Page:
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Boys and Stress


As adults, we sometimes forget that our kids face a very different world than the one we grew up in. As we deal with stress at work and stress at home, our sons are often dealing with stresses of their own. For parents of both boys and girls, one major difference is apparent: our girls tend to talk about their stresses a lot more than our boys do. So what are mothers of sons to do? Stress affects our sons just as much as it does our daughters, but if we don’t know about it, how can we help them with it?

First, always let your son know that, while he doesn’t have to talk to you, he should try to talk to someone. Maybe he has an older brother, uncle, grandfather, coach, or pastor he trusts with whom he can discuss his problems and concerns. Often, as much as we might wish differently, Mom is just not the person a boy wants to talk to when he has a problem. A mother’s job, then, becomes letting her son know that it’s okay if he doesn’t talk to her, as long as he has someone he can talk to.

Second, encourage your son to engage in some kind of physical activity. Whether it is endorphins, physical exhaustion, or something else, there is definitely something about exercise that helps to relieve stress. Many boys report that they play video games to relieve stress, but studies have shown that video games actually raise blood pressure and heart rate, neither of which is conducive to lowering stress. Similarly, study after study shows that regular exercise lowers stress. The exercise doesn’t have to be in the form of an organized sport or a workout in a gym. A game of pickup basketball with his friends, a jog, or a game of tennis would work just fine.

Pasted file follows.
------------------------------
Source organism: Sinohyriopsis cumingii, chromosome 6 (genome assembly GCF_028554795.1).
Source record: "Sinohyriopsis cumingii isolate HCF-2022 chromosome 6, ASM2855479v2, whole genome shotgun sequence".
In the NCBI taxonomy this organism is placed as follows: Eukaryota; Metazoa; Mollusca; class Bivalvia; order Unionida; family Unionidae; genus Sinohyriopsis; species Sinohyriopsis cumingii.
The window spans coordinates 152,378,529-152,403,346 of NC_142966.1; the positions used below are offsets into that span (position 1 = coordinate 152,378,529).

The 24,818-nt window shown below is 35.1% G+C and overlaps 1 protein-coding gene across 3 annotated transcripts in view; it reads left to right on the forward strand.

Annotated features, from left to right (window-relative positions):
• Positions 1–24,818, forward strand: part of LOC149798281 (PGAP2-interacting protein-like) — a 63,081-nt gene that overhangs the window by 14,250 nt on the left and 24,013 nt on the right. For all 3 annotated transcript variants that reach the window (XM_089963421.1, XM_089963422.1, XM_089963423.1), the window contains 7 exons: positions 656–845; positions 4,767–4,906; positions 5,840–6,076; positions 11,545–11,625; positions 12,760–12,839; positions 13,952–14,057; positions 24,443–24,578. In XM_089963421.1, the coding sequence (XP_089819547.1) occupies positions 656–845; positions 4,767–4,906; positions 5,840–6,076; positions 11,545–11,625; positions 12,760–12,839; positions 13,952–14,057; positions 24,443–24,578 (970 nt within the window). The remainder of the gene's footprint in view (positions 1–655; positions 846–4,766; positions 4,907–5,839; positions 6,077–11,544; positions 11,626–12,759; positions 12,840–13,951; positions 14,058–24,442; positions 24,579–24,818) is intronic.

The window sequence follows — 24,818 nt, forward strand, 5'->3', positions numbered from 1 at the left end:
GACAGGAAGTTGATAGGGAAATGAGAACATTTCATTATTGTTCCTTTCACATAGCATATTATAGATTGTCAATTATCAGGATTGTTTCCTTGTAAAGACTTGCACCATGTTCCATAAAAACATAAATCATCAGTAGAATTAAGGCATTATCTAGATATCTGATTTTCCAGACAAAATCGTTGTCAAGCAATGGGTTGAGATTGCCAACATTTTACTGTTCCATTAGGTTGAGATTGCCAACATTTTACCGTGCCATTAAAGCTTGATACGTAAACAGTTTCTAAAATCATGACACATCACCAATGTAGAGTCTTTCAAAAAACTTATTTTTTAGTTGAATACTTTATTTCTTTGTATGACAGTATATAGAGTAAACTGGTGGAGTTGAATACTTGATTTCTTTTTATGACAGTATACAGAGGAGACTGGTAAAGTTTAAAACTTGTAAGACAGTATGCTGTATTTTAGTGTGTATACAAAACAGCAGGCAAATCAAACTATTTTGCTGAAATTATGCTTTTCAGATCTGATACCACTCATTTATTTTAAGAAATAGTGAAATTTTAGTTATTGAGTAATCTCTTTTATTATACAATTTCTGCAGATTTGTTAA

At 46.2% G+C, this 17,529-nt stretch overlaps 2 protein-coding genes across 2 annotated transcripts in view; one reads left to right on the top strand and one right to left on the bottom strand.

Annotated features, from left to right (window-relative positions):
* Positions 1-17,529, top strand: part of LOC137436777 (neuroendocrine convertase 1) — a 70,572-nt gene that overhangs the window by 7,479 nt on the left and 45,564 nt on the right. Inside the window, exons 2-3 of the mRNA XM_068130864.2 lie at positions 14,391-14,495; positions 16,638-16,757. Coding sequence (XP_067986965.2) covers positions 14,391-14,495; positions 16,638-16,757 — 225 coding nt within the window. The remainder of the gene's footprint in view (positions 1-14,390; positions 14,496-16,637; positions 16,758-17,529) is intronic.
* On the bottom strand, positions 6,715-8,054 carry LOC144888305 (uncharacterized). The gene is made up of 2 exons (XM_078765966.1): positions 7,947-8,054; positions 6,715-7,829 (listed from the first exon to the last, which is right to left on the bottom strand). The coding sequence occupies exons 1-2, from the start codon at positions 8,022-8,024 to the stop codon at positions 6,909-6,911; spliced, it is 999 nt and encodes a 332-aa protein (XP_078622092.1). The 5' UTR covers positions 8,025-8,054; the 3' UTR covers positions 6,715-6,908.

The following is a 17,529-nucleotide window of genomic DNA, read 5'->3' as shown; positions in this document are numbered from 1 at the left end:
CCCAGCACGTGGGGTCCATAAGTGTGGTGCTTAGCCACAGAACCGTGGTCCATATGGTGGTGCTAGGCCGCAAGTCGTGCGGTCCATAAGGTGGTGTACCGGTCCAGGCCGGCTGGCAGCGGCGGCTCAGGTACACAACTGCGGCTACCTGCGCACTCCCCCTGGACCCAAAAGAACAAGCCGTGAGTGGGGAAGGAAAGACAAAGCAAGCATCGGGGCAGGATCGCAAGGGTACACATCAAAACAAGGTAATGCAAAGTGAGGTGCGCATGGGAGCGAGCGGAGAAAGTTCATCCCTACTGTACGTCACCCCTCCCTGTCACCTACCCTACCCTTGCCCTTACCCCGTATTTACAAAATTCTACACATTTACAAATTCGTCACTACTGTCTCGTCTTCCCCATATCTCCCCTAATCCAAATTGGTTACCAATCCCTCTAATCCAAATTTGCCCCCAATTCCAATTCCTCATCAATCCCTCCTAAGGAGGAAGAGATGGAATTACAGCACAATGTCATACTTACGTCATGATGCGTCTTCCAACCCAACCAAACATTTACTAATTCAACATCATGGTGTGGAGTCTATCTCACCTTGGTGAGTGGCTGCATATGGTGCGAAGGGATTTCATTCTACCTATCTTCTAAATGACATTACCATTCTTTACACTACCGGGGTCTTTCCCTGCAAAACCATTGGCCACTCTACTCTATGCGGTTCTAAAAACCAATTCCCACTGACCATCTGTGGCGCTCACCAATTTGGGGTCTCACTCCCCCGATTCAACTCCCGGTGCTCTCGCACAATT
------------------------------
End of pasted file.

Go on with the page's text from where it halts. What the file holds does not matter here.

Third, if your son’s stress is becoming debilitating, consider something a little less traditional. There are simple acupressure techniques that can help relieve the “fight-or-flight” response that stress brings on, making it difficult to handle the very situations that are stressful to begin with. When your son begins to experience stress, whether because of school, work, or social situations, tell him to find the point two thumb widths below the center of his wrist (moving up toward the middle of his arm) and knead it with small circular movements for a minute or so. This pressure relieves stress, headaches, and even nausea. It can be combined with slow and deep breathing to relax your son fairly quickly.

Of course, true stress relief requires stress management, and for that your son may need more help. If talking with a trusted adult is not enough, consider getting him professional help. Stress is one thing that we can count on following us our whole lives. Helping your son learn to talk about it and manage it now will be one of the greatest gifts you can give him.
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Content copyright © 2014 by Laura Delgado, Ph.D.. All rights reserved.
This content was written by Laura Delgado, Ph.D.. If you wish to use this content in any manner, you need written permission. Contact Laura Delgado, Ph.D. for details.

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